This chapter examines the experiences of individuals who, for one reason or another, gave up their formal affiliation and had their names deleted from the membership rolls of the church or synagogue. The profiles in this chapter show us the complexity of the disaffiliateds' motivations: (1) their resistance to organized religion; (2) their continuing acceptance of alternatives; and (3) their ongoing search for significance and meaning in life. These are people whose relationship with the institution of religion failed. They could not reconcile financial, personal, developmental, or sociopolitical issues with the institution. Still, they have religious feelings, and they are struggling with religious concepts. In the process of searching for what works for them, they have developed personal religions. This is not relativism but individualism, the attempt of each to create his or her own religion. To recapture the dropout, the church and synagogue are thus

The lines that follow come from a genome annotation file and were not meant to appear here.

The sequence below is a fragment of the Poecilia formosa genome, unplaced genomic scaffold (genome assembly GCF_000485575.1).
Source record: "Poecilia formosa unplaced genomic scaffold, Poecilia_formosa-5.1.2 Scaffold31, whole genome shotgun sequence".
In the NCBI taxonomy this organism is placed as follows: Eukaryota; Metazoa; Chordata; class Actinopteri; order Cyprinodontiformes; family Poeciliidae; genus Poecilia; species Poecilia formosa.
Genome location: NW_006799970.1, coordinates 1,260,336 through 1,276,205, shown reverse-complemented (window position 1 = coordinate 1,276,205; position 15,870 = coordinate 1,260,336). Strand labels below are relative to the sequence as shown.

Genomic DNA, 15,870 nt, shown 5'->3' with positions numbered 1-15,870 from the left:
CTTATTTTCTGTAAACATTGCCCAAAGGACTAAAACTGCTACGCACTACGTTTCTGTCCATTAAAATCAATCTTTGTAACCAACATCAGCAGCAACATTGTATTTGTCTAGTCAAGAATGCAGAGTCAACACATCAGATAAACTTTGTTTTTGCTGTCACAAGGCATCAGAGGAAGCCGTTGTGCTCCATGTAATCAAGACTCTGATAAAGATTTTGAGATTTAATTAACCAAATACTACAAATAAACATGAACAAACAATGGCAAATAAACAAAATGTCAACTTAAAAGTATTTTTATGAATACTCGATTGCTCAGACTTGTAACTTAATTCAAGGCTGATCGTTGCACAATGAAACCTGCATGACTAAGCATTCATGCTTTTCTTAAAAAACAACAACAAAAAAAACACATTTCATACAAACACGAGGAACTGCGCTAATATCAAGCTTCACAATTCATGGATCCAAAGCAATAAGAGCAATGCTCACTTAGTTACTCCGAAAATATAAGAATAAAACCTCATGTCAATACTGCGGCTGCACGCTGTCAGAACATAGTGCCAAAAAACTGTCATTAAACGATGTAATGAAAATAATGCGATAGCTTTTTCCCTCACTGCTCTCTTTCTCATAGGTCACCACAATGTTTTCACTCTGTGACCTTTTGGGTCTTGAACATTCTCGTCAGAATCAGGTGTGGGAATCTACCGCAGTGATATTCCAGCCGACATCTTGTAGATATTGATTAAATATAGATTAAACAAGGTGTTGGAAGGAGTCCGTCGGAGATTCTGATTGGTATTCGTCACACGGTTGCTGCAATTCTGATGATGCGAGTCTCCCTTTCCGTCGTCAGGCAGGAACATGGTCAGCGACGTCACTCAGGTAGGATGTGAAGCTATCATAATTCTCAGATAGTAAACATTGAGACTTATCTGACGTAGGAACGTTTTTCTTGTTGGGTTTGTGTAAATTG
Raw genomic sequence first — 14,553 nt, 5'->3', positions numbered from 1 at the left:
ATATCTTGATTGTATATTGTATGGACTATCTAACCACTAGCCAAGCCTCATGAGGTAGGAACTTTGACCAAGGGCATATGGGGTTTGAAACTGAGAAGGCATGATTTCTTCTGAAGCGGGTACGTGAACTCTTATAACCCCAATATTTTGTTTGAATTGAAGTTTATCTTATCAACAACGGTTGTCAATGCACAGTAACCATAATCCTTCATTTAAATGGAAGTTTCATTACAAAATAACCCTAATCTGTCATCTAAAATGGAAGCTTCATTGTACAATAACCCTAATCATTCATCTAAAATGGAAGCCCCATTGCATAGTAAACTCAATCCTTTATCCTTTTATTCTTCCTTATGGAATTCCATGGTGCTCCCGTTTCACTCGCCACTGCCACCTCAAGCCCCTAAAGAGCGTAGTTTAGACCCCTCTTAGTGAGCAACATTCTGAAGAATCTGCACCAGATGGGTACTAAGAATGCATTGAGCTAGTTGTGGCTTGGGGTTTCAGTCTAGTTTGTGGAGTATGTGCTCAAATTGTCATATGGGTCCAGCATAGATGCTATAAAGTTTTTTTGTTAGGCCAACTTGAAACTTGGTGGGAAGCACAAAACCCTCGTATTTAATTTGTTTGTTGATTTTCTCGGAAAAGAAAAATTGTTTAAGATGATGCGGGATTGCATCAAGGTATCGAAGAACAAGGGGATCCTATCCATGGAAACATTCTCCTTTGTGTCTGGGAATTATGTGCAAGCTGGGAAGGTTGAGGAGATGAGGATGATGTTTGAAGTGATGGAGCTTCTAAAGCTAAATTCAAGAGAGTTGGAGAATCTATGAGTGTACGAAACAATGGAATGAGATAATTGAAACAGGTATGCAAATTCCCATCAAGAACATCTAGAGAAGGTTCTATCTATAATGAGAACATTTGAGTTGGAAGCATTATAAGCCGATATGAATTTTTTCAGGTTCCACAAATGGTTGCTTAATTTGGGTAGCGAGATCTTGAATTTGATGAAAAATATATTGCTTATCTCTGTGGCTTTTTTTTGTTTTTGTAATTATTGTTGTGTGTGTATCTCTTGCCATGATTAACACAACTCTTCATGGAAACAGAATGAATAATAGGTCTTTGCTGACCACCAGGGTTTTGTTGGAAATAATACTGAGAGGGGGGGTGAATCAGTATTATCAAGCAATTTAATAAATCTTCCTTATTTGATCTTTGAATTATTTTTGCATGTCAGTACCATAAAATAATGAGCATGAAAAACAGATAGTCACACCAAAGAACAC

challenged to compete with life interests, alternative sources of spirituality and meaning, and the individualistic belief that a life of faith is possible without religious community.